Plow (San Francisco): An All-American restaurant strives for simplicity — even on its beverage menu

Plow offers a brief wine and beer list and one signature cocktail, a colorful and refreshing blood orange mimosa. Photo by Colleen Stockmann

The word simple pops up a lot when describing Plow, the popular Potrero Hill breakfast-and-lunch eatery.

The restaurant’s design is simple but lovely.  Its home-style menu features simple but delicious food.  So it’s not surprising that owners Joel Blaskacek and Maxine Siu have kept Plow’s beverage list simple as well.

The restaurant also serves wholesome non-alcoholic beverages, including organic orange juice and house-brewed iced tea. Photo by Peter Belanger

In addition to serving a short list of non-alcoholic drinks — including Five Mountains organic tea, orange juice, homemade lemonade, Coca Cola made with cane sugar, and more — the restaurant offers a limited selection of wine and beer.

The couple, who also own Ruby Wine down the street, serve just 12 wines — four whites, five reds and three sparklings — and almost all fall into the $22 to $38/bottle ($6 to 11/per glass) range.

Obviously, with Plow’s emphasis on localness and with Wine Country so close, many of the restaurant’s offerings are from small, dedicated California producers. These wines include, for example, Robert Sinskey Pinot Gris ($38) and Bedrock Wine Co. Zinfandel ($38/$10).

But Plow also offers a few European wines as well, such as a red Domaine du Deffends ($26/7) from Provence, and the eatery’s most expensive offering, Billecart-Salmon Brut Reserve Champagne ($90).

“No matter how local you are, you have to have a few French wines,” Blaskacek explains.

Although a wine expert, Blaskacek is not inclined to suggest pairings with Plow’s farmhouse food.

“I’m an anti-pairing guy,” he says.  “To me, it’s half the fun to experiment.”

Plow’s beer list is also very concise and local-minded.  Draught North Coast Scrimsaw Pilsner ($5) comes from Fort Bragg, and bottled Anchor Steam ($4) is brewed just three blocks from the restaurant.  Blaskacek’s only non-regional offering is Hamm’s ($3) in a can, which he imports from his native Wisconsin and carries for some of his “hipster” customers.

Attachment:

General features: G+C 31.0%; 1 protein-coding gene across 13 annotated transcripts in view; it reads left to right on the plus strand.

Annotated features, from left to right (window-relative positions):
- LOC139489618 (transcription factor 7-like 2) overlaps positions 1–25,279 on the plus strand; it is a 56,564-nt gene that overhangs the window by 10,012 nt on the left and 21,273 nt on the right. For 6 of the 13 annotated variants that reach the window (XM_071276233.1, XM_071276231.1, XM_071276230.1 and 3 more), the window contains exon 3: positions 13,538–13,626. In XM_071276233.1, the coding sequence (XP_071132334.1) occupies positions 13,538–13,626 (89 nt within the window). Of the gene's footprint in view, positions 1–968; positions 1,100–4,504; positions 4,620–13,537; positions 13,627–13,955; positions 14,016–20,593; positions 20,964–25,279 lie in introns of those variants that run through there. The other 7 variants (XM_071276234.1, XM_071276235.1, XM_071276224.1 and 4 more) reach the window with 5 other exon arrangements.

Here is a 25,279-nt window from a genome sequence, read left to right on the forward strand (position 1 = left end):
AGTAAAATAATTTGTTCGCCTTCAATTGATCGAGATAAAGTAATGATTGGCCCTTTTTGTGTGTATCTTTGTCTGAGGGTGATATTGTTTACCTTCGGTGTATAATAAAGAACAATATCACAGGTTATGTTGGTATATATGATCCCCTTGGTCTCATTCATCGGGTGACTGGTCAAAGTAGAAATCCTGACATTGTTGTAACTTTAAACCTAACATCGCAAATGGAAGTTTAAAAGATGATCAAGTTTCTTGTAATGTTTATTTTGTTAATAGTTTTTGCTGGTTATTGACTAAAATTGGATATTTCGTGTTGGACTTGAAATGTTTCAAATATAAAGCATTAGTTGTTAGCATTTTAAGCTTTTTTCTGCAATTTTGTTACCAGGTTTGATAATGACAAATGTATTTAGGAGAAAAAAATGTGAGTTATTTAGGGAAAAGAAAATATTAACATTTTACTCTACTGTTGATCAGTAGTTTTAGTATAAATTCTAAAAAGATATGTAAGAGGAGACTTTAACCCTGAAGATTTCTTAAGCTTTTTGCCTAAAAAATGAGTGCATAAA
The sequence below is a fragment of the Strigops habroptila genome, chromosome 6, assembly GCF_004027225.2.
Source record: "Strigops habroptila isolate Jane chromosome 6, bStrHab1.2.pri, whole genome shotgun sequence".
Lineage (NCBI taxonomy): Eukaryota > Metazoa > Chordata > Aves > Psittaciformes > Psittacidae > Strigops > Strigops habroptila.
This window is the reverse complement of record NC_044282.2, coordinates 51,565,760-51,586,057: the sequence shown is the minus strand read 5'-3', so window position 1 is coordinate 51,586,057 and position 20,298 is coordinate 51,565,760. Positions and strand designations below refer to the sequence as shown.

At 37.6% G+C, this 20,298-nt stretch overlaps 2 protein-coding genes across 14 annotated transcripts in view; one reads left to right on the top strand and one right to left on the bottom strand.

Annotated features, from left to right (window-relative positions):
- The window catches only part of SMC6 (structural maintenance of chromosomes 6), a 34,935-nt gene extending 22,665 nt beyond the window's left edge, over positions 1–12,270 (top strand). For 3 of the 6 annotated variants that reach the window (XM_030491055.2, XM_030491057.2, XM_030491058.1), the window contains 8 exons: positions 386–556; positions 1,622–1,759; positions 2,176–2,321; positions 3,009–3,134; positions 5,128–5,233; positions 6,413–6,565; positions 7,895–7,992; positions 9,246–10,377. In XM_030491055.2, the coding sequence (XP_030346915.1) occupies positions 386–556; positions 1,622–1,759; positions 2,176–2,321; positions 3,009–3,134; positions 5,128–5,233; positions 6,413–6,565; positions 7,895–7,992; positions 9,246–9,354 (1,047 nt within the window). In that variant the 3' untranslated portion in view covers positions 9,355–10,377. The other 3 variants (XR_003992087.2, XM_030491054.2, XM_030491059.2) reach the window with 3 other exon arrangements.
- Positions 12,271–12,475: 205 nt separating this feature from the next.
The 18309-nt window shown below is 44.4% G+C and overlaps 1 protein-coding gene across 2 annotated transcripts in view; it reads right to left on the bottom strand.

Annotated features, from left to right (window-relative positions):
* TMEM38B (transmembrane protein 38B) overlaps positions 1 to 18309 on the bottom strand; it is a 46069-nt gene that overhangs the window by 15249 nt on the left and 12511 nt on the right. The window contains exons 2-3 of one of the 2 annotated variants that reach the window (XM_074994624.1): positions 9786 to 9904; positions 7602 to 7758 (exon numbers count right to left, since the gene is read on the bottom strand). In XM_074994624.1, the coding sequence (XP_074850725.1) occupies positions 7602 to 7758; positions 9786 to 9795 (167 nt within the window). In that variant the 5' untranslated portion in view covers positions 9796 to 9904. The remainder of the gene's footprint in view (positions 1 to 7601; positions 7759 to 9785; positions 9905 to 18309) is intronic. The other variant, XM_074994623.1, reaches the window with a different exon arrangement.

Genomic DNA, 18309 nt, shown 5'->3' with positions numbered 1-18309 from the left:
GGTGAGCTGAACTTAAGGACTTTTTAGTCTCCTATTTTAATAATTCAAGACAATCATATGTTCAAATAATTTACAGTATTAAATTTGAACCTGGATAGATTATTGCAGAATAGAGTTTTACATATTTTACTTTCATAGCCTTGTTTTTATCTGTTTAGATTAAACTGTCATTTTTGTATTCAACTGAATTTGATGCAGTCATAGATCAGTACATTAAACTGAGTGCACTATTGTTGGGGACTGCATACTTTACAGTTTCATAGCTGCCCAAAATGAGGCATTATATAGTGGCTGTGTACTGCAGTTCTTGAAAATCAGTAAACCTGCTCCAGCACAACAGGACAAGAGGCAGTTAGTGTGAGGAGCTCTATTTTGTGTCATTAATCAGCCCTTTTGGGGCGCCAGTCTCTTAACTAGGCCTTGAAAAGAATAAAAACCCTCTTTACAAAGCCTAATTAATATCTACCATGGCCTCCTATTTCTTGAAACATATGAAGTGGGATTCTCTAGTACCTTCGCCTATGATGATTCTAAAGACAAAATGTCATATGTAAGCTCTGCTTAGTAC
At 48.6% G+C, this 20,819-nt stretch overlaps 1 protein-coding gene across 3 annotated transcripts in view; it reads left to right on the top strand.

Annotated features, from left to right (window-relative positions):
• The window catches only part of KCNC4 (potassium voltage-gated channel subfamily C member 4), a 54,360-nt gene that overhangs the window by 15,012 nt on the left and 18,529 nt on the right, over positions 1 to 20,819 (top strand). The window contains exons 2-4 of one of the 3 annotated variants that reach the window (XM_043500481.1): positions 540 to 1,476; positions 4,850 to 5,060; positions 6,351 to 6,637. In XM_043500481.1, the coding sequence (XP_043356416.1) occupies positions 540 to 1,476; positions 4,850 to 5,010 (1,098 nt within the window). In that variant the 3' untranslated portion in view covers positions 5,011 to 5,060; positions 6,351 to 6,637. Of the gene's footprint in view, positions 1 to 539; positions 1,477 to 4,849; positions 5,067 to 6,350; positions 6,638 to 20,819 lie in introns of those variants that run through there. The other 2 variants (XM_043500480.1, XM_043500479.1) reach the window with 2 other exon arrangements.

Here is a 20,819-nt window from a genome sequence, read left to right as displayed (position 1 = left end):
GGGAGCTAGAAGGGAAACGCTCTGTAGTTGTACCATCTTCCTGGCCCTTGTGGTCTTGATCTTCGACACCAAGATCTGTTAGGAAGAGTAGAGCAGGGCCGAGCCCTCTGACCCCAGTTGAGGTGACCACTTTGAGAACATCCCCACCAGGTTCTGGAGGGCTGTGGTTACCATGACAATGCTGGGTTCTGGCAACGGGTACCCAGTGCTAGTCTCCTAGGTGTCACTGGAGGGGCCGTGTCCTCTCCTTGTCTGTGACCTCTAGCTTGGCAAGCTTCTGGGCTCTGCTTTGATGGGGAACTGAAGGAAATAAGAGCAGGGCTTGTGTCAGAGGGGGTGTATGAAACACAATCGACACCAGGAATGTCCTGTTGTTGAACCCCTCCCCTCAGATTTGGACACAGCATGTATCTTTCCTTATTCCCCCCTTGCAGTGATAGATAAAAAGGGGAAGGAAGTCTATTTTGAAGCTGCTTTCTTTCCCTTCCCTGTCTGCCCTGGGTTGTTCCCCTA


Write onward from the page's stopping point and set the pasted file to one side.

The restaurant offers one signature cocktail — a blood orange mimosa ($8.50) made with freshly squeezed juice.  My friend Colleen and I happily started off our meal with one of these pretty little babies.

Plow's crowds enjoy mugs of locally-roasted Equator coffee with Chef Maxine Siu's American breakfast fare. Photo by Colleen Stockmann

Of course, with so many breakfast items on the menu, Plow also serves lots and lots of coffee.  Servers will even run out with steaming mugs to customers patiently waiting in line outside.  Colleen and The Husband happily enjoyed a few cups while we hung out for 45 minutes on the corner of 18th and Texas; as for me, I was holding out for that mimosa.

The restaurant’s preferred brand is Equator ($2.75), a top-quality artisan coffee roasted in San Rafael.  When sourcing java, Equator “blew us away,” Blaskacek says.

The coffee’s acidity balances out the rich, hearty breakfast food Siu cooks up in her kitchen, he adds.  But customers also enjoy it for another simple reason:  “It’s our culture.  People want coffee for breakfast….It’s the way we’re wired.  It’s the same way champagne goes well with New Year’s.”

1299 18th Street
San Francisco, California  94107

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